Friday, October 9, 2009

What would @AlfieKohn say?

I have recently rediscovered Alfie Kohn. He is still my hero! I have been reading some of his articles and a thought struck me.

How much longer are we going to continue to do things to students and not with them. (This probably struck me because Mr. Kohn says it a lot)

Case in point: Reading! Evidence absolutely supports the practice of having students read 20 minutes a day. What happens when this becomes a club used to beat the students? Because this 20 minutes a day is so important in many of today's classrooms it becomes the bulk or sometimes the entire measure of the students reading grade. Therefore a student who is struggling to report his or her reading because of organizational difficulties gets beaten down. Not because he or she can't or doesn't read, but because he or she is to busy reading to bother writing it down.

How much of our jobs as educators is to enforce a factory worker model of responsibility? How much of what we do in our day should be to instill in children the need to: be on time, turn in your work, be quiet, don't disrupt? I have written about this before: the fact that our traditional schools instill values that aren't the qualities necessary for leadership.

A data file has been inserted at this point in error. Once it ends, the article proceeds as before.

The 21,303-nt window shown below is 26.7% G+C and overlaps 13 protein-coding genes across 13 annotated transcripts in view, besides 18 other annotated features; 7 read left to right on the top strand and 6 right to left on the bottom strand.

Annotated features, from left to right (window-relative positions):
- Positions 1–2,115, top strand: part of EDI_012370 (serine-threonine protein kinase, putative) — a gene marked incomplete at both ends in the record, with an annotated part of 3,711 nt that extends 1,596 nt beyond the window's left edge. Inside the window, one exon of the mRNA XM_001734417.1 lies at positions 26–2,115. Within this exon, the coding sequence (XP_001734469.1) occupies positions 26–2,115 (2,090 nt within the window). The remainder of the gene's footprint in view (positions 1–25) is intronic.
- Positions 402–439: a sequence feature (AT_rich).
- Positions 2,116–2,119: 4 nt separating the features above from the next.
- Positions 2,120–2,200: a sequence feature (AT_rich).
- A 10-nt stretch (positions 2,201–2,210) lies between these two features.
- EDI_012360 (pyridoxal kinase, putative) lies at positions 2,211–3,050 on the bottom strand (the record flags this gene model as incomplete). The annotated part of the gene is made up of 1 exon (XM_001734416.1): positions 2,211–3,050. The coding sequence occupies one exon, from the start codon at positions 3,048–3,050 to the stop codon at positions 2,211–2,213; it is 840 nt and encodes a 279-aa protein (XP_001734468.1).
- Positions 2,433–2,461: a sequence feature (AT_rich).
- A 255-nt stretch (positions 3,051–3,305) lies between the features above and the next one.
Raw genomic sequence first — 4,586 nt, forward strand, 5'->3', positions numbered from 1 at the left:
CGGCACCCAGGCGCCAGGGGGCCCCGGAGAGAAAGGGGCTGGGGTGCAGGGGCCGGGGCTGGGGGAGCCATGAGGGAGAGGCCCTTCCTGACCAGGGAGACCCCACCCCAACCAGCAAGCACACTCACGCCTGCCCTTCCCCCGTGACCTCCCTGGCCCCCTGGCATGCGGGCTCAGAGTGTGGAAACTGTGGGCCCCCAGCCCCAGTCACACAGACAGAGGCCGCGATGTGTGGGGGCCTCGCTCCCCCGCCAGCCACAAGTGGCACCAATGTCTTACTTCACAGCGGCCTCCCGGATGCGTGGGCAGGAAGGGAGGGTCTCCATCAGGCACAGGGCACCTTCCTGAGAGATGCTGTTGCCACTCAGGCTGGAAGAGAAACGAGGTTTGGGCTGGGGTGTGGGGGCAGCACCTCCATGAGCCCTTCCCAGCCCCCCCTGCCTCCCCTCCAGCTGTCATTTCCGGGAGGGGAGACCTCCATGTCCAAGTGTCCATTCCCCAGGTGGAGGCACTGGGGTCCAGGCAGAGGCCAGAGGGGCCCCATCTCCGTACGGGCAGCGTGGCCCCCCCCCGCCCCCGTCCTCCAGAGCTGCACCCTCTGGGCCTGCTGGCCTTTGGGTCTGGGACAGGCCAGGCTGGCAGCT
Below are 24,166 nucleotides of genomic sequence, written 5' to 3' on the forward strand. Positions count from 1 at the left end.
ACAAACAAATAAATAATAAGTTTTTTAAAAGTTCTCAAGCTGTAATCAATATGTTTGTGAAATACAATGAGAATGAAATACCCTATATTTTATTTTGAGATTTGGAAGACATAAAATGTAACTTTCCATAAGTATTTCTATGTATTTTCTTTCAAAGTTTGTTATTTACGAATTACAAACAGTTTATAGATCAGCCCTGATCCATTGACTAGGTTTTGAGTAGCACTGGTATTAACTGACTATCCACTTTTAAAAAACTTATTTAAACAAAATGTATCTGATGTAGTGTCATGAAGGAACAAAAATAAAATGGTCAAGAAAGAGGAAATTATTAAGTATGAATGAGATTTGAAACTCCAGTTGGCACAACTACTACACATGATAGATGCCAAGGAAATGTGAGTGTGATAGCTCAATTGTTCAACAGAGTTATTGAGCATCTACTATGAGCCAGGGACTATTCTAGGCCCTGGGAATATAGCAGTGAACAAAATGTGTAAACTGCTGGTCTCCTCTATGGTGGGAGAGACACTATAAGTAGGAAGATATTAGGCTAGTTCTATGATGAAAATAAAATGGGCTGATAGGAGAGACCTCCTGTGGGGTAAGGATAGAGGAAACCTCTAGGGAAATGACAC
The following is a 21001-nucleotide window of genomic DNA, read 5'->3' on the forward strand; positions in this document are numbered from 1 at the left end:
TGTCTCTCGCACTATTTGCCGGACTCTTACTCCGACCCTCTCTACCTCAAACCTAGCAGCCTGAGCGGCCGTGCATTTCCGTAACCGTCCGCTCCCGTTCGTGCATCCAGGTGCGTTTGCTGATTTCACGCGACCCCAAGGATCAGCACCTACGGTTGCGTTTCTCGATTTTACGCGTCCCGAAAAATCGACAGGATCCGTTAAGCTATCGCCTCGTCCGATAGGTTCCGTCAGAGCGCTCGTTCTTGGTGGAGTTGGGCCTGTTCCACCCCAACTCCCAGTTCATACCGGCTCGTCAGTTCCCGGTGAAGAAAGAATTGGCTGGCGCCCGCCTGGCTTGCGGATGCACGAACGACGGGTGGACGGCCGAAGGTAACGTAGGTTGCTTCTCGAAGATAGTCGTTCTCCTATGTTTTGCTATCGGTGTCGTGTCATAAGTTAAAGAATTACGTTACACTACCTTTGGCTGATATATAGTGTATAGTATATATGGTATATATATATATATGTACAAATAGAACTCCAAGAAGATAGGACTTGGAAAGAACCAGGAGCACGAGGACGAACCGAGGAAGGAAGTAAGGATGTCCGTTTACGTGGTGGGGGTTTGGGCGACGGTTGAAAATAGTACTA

I wonder too how much of our job as educators is to be the guardians of civilization. The educational system is designed and sturctured to hold fast to the values of a world that is rapidly changing, but I wonder if we do that too often by holding to the practices of a world that has largely disapeared?

When I was in the classroom it took me 10 years to really learn that what mattered most was not instilling in students the values that I held so dear. Not to force them to comply or conform to what I thought was most important, but rather to help them learn to value what mattered most to them . I am not sure I ever quite got it. But, I do know that the longer I taught the more I strove to give kids multiple ways to demonstrate competency. Multiple modes to learn and demonstrate learning. The more I valued the uniqueness and distinctness of each student. We have to teach classes because it seems to just work that way, but it is still each student that learns. We have to value that student. To do that we have to measure more than: "Did little Susie write down that she read 20 minutes last night"

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